Machame Route – 7 Days
Start – Shira Hut – 12,500 ft
End – Baranca Wall – 13,500 ft – Total Elevation gain from start – 8,120 ft
We hit a high elevation on the day at 15k feet during our hike. This is higher than any point in the lower 48 states in the US.
*Chicago is at 573 ft above sea level. Denver is 5,470ft
Distance – 7 miles - 10.3 miles on days one and two
Time – 7.5 hours - 13 hours minutes on days one and two
Terrain – Alpine Desert
Gremlins – Stomach issues seem better – Slight headache from altitude but it’s mild
We began with our morning routine.
- 6:30am wake up with hot beverage
- 7am hot water provided to wash
- 7:30am breakfast
- 8:30am begin our hike for the day
This day was a test not only of endurance and strength but of will against the weather. The terrain became rocky and while it wasn’t a lot of climbing the steps would go from smooth ground to rocky uneven footing. The descent in to camp was particularly hard on the feet with sharp, uneven rocks.
The goal of today was to get some serious elevation under our belts. To get ready for summit day it’s best to hike high and sleep low. So we set off from Shira Hut and began going up! The weather took a turn about an hour and a half in to the hike. We had a steady rain that turned to “snow” as our guides called it but it was really hail. My warm weather gear was great! I never got cold but it wasn’t fun to walk in an alpine desert getting pelted. The terrain had a rather desolate, alien feel especially since we didn’thave too many groups around us after the start.
When lunch time came, we were all ready for a chance to sit and rest out of the weather. Our guides found/knew of a rocky area we could eat and be out of the elements. While it was dry, it sure as hell wasn’t comfortable. The warm soup we had helped and I recall this being a day when the soup, cake and cookies were the only thing I wanted to eat. You’re burning massive calories but I wasn’t really looking to eat much. You almost have to force yourself at times to eat so you can keep up your strength. I’d also started carrying a extra water bottle of a Gatorade mix to help with electrolytes and because only water was getting boring. I also hoped it would help with my stomach woes.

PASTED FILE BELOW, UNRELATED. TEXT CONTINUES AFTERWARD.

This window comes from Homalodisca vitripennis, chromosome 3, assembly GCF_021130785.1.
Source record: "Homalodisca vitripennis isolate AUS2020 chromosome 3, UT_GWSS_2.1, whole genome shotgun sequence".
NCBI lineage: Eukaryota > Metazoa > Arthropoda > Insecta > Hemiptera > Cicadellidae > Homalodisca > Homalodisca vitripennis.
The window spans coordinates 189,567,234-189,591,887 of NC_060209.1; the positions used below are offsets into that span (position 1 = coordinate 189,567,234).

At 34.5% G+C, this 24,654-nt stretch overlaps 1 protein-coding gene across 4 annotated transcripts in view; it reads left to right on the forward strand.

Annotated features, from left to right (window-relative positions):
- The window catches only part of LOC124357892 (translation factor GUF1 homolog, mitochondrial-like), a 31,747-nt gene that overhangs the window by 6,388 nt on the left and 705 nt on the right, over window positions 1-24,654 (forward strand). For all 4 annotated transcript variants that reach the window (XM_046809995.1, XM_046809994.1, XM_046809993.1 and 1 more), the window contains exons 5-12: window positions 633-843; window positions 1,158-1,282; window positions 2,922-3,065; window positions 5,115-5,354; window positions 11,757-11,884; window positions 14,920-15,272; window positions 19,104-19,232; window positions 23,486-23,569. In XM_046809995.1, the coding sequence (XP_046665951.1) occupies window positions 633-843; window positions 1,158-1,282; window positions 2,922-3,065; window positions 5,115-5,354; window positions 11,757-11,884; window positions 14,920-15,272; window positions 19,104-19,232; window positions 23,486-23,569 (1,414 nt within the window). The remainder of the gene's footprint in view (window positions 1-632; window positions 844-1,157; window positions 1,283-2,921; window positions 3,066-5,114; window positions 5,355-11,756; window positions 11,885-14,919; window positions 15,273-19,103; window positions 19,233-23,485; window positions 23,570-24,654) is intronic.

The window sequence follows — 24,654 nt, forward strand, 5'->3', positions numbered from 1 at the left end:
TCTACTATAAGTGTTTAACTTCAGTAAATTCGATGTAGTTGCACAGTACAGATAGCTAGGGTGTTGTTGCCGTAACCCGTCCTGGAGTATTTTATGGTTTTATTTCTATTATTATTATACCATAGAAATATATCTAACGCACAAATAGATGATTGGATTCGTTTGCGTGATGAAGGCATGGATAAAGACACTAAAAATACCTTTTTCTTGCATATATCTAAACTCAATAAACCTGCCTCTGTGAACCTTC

Once we finished lunch, we slogged our way another three hours through the weather to our descent in to camp. The sun had popped out and while it was pleasant weather wise we had to remain focused since the ground was rocky, uneven and had a lot of loose footing. Thankfully my boots stood up to the elements and the watery ground we went through.
This was a long punishing day and when I got in to my tent at camp I laid down and wasn’t completely sure I’d be getting up any time soon. Putting on your boots became a task that could put you out of breathe from fatigue and the altitude. Somehow I found a way to use a “shower wipe” to clean up and put on some dry clothes. I also ate some snacks to get my energy up before tea/dinner time.
The views from the Baranca camp were stunning. We got to see the summit even closer than we had in the past and the plain swept away below us so you could see town and the low lands around the mountain. It was beautiful. Our test on day four though was staring us in the face – the Branca Wall! It is a straight up climb with no poles, ropes or nets. It’s all about getting UP the rock face and doing it with many other hiking groups and porters trying to use the same path!
I noted in my journal this is the day I felt the most detached from technology and the world. Many things could be happening in the outside world and we would have no idea. Oddly the next day is when the shootings in Paris would occur. I don’t think I’ve ever been somewhere so remote I felt that cut off.
The night wasn’t terribly rainy or cold but you still had to sleep with a few layers. Our next morning would have us deal with the most technical part of the climb but thankfully it was a shorter day of only 3 hours of hiking. It may be a short day tomorrow to come but it was also a very vertical one!
Other Posts in this Series
Joe Campagna is the Chicago Food Snob. A former restaurant General Manager, Server and Chef you can find him on twitter or instagram @chifoodsnob. You can reach him through email at firstname.lastname@example.org
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